Traceless death. Missing burials in bronze and iron age Estonia/ Jaljetu surm. Puuduvad matused pronksi- ja rauaaegses eestis.
In an overview of the Stone Age religious beliefs written half a century ago, Lembit Jaanits (1961, 68 f.) drew attention to the fact that the majority of people who lived at that time were most likely never buried in the ground. This conclusion was made on the basis of an amazingly low number of burials known in either settlement sites or separate cemeteries outside the settlements of that time. Similar thoughts had been published by Estonian folklorist in exile Oskar Loorits (1949, 118) already 12 years earlier. Although more cemeteries and graves from the late Mesolithic and Neolithic have been discovered within the last fifty years in what is today Estonia and its neighbouring areas, this suggestion is still valid and realistic. With a reference to anthropological evidence of some Siberian peoples, Jaanits supposed that the dead could have been taken to certain places outside the settlements (located e.g. in the forest) and left there on the surface of the ground, wrapped perhaps into skins or birch bark (Jaanits 1961, 69). After some time almost no traces will remain from such exposed bodies.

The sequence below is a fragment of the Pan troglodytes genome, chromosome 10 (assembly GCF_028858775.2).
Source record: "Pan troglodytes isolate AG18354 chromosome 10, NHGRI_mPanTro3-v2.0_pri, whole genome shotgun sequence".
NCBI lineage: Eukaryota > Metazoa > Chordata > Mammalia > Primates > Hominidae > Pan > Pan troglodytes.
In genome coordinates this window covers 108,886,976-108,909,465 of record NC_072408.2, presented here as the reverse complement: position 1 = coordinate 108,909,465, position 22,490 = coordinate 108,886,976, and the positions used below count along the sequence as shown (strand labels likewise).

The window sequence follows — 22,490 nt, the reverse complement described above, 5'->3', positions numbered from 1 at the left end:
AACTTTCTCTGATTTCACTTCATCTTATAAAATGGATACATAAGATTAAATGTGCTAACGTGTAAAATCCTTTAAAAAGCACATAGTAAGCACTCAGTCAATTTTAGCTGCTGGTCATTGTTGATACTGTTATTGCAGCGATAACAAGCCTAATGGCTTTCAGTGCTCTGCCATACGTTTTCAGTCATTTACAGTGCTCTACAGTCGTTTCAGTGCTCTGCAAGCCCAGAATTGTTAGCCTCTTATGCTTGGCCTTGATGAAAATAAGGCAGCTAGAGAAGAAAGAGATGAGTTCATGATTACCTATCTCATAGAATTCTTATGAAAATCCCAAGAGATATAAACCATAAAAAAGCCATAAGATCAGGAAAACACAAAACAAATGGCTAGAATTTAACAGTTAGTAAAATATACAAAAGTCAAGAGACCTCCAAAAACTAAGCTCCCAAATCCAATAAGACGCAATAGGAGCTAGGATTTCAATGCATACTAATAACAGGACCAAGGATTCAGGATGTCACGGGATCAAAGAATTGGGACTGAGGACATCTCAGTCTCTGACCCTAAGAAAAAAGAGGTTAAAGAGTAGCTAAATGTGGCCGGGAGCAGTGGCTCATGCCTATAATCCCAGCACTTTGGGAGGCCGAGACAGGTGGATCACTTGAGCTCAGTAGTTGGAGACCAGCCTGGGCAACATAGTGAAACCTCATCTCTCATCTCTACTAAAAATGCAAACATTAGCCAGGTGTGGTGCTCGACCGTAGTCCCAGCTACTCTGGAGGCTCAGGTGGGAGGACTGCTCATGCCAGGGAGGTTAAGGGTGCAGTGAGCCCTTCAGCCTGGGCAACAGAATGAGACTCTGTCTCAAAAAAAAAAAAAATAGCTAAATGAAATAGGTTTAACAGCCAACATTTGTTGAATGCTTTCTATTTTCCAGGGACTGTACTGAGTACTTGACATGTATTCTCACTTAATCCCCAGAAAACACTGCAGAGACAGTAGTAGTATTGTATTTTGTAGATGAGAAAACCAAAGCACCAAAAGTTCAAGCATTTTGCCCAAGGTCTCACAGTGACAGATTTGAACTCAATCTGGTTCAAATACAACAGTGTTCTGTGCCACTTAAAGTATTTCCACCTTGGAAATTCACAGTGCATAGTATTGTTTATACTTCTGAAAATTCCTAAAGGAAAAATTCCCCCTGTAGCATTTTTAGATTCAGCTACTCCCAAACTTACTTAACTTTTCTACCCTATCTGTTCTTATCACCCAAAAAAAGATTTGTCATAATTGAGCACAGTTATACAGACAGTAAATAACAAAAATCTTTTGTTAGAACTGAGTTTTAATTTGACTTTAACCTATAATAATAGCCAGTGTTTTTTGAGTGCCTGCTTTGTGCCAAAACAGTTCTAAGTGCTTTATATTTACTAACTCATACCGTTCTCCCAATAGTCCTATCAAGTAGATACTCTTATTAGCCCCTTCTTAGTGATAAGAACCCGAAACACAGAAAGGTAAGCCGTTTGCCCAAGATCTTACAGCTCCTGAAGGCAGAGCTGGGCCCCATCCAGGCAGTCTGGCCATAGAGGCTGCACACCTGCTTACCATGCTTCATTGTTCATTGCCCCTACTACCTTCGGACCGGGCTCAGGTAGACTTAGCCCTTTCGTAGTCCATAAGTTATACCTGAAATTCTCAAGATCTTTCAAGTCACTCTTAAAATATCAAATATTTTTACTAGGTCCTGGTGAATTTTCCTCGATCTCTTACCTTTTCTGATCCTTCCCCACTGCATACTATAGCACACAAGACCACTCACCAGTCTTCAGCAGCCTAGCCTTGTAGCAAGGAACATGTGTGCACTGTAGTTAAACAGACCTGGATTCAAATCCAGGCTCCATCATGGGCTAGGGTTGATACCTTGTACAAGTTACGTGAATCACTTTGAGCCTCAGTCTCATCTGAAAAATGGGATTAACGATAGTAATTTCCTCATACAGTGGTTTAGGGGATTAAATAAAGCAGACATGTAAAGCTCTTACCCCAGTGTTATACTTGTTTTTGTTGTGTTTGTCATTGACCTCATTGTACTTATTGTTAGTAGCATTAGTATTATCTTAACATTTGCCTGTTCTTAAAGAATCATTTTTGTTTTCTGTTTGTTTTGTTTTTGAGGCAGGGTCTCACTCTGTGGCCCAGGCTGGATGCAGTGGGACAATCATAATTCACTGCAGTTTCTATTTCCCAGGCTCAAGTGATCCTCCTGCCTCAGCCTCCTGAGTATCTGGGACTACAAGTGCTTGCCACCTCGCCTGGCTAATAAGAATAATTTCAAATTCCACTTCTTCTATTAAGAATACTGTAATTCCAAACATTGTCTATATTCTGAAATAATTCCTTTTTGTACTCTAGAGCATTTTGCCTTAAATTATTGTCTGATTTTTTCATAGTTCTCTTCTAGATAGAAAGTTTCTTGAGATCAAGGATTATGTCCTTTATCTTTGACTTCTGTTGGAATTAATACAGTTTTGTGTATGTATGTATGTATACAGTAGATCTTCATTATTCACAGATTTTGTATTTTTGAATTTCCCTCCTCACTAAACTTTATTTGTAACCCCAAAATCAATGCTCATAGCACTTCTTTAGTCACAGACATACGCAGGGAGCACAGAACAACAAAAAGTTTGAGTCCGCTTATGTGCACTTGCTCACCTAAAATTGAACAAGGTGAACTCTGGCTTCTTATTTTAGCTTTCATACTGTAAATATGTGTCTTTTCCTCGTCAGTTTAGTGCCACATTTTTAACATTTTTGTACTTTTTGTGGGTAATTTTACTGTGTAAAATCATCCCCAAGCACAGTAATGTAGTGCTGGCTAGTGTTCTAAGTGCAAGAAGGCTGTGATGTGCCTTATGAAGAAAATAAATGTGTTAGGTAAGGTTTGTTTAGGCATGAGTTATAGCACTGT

As for the number of burial sites, the situation is even worse concerning the Early Bronze Age: no graves have been reported so far in Estonia, which could belong to the second millennium BC (Lang 2007, 147). This is most likely due to the stage of investigation and it is only a matter of time when the first burials will be discovered. In the southernmost neighbouring areas, for instance, several flat cemeteries with pit graves of the Early Bronze Age date have been unearthed, e.g. at Kivutkalns and Raganukalns (Graudonis 1967; Denisova et al. 1985). It was also in the late second millennium BC when the first monumental above-ground burial mounds were erected there, e.g. at Pukuli, Reznes, and Kalniesi (Graudonis 1967; Vasks 2000). In northern and western Estonia the first monumental stone graves were built slightly later, i.e. at the beginning of the Late Bronze Age (Lang 2007, 147 ff.). Since that time, at least one portion of burials has become very much visible in the archaeological record, and forms the main subject of research.